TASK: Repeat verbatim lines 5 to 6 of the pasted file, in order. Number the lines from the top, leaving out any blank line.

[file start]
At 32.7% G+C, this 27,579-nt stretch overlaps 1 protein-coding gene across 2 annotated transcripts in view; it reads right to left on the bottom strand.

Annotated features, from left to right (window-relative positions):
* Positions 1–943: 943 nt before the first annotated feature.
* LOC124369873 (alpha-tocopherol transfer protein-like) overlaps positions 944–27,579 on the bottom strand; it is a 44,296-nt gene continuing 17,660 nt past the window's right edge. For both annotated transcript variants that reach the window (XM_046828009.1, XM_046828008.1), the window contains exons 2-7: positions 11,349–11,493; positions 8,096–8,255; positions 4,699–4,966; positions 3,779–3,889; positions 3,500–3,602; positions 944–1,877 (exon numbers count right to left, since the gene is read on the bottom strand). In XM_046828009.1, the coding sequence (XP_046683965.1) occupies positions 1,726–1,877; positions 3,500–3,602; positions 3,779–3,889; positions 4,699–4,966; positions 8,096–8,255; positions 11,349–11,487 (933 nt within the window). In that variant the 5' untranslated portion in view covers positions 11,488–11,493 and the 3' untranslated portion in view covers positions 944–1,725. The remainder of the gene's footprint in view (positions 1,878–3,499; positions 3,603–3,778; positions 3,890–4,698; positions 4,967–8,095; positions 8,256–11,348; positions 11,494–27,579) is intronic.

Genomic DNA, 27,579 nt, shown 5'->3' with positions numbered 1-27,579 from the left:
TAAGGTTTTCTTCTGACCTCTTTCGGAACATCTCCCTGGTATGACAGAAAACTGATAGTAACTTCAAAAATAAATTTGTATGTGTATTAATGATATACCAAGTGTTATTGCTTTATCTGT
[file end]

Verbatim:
Genomic DNA, 27,579 nt, shown 5'->3' with positions numbered 1-27,579 from the left:
TAAGGTTTTCTTCTGACCTCTTTCGGAACATCTCCCTGGTATGACAGAAAACTGATAGTAACTTCAAAAATAAATTTGTATGTGTATTAATGATATACCAAGTGTTATTGCTTTATCTGT